Experts warn that bark beetles and repeated droughts have a detrimental effect on Europe’s native forests. Due to this combination, millions of cubic meters disappear in the inconspicuous insect clutches.
What Do We Know about Bark Beetles?
A small, tiny beetle, 4 – 5.5 mm in size, occurs in Europe, North Asia, and Asia Minor. Under normal conditions, the bark beetle is useful, feeding mainly on sick spruces. Overpopulated pests destroy even healthy trees; they do not refuse even pine, larch, or ate.
How to Recognize Infested Trees
At first glance, damaged trees can be recognized. Dry brown areas in green spruce forests can indicate the pest infestation. Once you can see fallen green needles under a tree, it is a sign of bark beetle damage. Another sign of a fight with the unwelcome insects is fresh strips of glutinous sap on a tree’s trunk. In this way, a tree tries to get rid of the pests. Unfortunately, trees cannot resist overgrown beetles. Extreme droughts have also weakened trees in recent years.
In areas where several decades-old trees used to grow, there are clearings nowadays. Partial deforestation is inevitable. Tree felling must continue because it is the only way to reduce the overpopulated bark beetle attack.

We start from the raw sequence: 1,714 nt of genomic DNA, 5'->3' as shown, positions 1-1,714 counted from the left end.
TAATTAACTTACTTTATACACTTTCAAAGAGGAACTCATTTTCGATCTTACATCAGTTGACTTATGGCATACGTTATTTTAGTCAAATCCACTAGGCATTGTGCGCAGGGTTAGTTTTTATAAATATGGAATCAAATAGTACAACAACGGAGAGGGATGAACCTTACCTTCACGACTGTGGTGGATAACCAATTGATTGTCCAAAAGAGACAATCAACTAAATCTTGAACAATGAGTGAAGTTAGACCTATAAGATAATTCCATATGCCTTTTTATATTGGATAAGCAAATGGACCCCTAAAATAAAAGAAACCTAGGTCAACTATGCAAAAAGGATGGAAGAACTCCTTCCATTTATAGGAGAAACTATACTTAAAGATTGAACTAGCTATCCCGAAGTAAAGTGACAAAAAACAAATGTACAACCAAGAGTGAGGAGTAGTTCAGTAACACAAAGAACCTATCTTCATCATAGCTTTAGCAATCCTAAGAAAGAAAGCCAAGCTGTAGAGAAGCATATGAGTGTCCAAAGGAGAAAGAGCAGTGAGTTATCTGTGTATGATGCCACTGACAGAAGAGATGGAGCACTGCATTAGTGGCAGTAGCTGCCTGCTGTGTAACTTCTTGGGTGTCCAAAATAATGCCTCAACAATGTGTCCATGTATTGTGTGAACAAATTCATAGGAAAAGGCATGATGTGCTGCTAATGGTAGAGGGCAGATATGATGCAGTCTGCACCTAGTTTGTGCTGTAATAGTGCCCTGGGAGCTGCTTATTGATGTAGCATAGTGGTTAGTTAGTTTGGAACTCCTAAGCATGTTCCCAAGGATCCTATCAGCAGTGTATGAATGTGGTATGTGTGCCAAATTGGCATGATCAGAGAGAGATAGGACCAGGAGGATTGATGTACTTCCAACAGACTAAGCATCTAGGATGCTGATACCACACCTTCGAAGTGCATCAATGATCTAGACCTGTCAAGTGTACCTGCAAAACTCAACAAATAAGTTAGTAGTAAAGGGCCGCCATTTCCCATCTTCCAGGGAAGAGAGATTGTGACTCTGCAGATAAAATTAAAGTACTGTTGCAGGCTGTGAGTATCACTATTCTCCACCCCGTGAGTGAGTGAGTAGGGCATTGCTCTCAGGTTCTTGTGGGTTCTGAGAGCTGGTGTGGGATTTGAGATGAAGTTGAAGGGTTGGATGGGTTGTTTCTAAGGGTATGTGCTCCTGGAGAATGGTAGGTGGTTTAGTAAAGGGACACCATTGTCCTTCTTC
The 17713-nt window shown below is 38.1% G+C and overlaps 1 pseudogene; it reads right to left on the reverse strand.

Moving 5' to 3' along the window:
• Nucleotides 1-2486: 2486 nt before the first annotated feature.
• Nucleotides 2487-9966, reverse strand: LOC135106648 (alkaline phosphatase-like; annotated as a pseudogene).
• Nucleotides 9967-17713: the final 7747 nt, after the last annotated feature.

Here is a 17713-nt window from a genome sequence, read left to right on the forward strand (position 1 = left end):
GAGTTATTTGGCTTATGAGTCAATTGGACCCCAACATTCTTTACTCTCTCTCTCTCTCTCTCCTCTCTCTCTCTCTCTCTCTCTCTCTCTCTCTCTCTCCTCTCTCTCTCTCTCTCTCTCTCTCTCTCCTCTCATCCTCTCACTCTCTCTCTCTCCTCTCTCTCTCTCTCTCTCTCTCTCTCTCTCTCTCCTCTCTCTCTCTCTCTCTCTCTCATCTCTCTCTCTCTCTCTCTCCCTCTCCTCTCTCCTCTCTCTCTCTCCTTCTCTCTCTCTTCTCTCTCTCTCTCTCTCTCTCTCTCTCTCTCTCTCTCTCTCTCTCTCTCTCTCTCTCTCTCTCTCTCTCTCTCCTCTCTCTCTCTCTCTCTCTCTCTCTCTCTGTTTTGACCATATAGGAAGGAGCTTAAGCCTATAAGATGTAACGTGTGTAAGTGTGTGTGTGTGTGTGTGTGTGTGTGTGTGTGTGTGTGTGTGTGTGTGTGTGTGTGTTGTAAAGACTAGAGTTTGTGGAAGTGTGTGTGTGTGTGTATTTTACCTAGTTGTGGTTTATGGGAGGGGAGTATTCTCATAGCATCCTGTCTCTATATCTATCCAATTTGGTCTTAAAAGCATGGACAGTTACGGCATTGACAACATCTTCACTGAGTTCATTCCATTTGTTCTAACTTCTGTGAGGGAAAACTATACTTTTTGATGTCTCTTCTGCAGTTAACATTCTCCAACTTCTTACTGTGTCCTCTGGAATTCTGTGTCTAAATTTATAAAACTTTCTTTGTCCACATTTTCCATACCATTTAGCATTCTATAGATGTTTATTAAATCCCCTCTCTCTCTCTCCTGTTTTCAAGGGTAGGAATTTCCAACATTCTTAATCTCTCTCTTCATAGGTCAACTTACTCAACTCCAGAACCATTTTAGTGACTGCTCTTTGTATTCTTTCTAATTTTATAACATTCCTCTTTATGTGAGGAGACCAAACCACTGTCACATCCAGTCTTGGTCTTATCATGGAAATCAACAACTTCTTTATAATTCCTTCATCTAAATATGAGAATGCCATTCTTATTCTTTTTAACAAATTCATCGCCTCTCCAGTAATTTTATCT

According to DW news from July 2020, the Federal Statistical Office reported that “Around 32 million cubic meters (1,130 million cubic feet) of wood damaged by insects had to be removed from Germany’s forests in 2019.”
Experts estimate that 60 million cubic meters (2,260 million cubic feet) of wood will disappear in Czech forests this year, they expect a double increase next year.
European countries are currently working to plant new trees, both deciduous and coniferous. Mixed forests potentially reduce pest growth in the general sense.
The Government of the Czech Republic provided forest owners with EUR 100 million (CZK 2.7 billion EUR). And another 7 billion (260 million EUR) is going to pay out by the end of this year.
Volunteers in Germany and the Czech Republic participated in several tree planting projects.
Source and credit: https://www.dw.com/en/germany-forest-dying/a-54330242, https://cs.wikipedia.org/wiki/K%C5%AFrovci, pixabay.com